A brief summary.
What Is A "Workers Comp" Claim?
A workers compensation claim is a from of tort lawsuit. A tort lawsuit is a civil malfeasance by one individual (the tortfeasor) to another individual (the plaintiff) or victim, which results in physical, mental, or emotional detriment to the plaintiff. After the incident has occurred to the plaintiff, he or she may hire an attorney or, pursue on their own, and bring a claim against the insurance company of the tortfeasor.
In a workers compensation claim, it is imperative that the plaintiff hire an attorney because they are much more complicated than a standard tort claim. In the state of Pennsylvania, the plaintiff is required to notify a superior, manager, or employer within 30 days of the injury occurring. Once the superior has been notified, they should (but frequently do not) initiate the process of a workers comp claim to your employers insurance company.
What Will Happen If I File A Claim?
You need to be evaluated by a physician to prove that your injuries are severe enough to hinder your work performance. During the time you are out of work for your injuries, you are entitled to 66% of your standard wages. If you made $1000.00 weekly, the insurance company would be required to pay you $666.66 weekly. In addition to lost wage compensation, medical bills are to be compensated as well. The amount of medical compensation has the greatest degree of variance in workers comp claims. Insurance companies will try to grant you the lowest settlement possible, if any at all. This is why it is extremely important to hire an attorney. In addition to lost wage and medical compensation, the insurance company is also required to reimburse you for various miscellaneous expenses incurred during your recovery period, such as commuting costs to and from treatment.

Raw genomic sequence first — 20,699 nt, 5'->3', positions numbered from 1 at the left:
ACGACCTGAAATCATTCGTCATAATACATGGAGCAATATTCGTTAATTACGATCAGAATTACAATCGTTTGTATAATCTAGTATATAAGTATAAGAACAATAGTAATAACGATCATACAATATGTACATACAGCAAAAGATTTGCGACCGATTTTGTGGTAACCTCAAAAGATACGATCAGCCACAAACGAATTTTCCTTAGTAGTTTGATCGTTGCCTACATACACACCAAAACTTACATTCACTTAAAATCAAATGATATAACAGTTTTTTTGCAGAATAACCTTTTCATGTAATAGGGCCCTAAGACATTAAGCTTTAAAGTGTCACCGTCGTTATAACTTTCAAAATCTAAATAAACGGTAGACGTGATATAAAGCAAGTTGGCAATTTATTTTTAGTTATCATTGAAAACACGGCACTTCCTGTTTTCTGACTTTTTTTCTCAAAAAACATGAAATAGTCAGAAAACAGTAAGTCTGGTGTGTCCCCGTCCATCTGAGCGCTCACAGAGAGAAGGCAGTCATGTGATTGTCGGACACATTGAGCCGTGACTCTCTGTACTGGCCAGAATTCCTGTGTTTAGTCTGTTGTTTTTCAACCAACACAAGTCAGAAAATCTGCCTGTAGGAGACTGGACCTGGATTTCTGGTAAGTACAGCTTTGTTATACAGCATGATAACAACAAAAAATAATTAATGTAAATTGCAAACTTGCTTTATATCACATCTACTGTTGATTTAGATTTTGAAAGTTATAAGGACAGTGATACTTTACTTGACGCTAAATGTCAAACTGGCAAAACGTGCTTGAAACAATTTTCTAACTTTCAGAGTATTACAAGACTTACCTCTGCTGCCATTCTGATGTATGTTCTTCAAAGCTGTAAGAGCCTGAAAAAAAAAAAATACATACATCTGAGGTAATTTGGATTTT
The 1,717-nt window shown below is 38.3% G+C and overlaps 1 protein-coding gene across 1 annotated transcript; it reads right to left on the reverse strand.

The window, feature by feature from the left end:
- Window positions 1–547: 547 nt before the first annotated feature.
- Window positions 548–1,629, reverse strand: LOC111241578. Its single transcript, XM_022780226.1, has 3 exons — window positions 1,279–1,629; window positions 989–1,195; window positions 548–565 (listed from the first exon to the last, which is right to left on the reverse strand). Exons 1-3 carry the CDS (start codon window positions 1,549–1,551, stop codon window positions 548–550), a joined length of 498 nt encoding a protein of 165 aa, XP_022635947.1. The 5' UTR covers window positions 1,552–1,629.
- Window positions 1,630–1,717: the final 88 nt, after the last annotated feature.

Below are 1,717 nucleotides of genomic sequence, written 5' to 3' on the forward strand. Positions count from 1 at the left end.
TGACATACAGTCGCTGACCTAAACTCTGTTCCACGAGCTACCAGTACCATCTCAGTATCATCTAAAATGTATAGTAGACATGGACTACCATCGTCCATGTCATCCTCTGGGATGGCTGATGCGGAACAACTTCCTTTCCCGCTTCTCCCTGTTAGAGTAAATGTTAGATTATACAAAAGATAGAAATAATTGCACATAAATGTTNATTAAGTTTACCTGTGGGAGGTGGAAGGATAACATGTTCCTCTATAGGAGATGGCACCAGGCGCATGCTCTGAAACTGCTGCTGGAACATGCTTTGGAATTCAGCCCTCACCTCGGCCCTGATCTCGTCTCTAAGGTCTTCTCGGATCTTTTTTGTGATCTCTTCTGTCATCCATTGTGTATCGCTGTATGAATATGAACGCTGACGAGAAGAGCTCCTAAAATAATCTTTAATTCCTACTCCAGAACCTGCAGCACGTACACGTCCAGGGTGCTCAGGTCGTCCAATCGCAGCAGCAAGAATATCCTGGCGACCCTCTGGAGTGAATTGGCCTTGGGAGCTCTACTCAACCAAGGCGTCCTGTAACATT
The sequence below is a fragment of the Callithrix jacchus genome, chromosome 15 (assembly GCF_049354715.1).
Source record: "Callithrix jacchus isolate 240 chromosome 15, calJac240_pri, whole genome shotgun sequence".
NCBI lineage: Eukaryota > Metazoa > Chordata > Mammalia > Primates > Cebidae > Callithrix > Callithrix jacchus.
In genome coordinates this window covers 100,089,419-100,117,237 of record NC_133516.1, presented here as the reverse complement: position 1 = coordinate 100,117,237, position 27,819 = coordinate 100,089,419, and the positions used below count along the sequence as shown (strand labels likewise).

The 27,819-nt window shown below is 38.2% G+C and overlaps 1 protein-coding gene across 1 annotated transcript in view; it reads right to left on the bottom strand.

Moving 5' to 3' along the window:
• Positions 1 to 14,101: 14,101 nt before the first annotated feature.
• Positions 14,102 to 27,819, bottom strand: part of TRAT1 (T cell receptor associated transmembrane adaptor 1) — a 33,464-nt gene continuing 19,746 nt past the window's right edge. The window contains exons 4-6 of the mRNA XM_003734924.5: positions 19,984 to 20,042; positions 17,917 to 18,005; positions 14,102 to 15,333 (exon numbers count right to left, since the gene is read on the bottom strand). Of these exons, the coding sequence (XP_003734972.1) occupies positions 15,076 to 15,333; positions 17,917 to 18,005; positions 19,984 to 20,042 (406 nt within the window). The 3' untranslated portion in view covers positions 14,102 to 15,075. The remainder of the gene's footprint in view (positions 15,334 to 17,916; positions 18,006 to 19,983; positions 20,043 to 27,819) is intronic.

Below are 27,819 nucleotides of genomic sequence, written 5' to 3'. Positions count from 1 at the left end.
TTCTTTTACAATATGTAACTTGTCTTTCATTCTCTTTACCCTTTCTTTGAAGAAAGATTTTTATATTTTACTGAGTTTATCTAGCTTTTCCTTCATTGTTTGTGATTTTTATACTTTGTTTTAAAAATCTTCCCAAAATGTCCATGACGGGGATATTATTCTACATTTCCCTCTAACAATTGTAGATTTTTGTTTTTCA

Workers compensation cases can sometimes take years to settle. Every plaintiff in a workers comp case who receives treatment will eventually reach a point called "maximum medical improvement" or MMI. This point is different for EVERY plaintiff. In some cases you may resume work entirely, partially, or not at all. Once MMI is reached and all treatment methods have been exhausted, the insurance company will determine the best course of action from there. Typically, if you are unable to return to work, and your injuries cause you to be in a partially and permanent debilitated state, a series of pain management treatments are administered periodically. In some cases, if you are unable to return to work fully or partially, further compensation may result.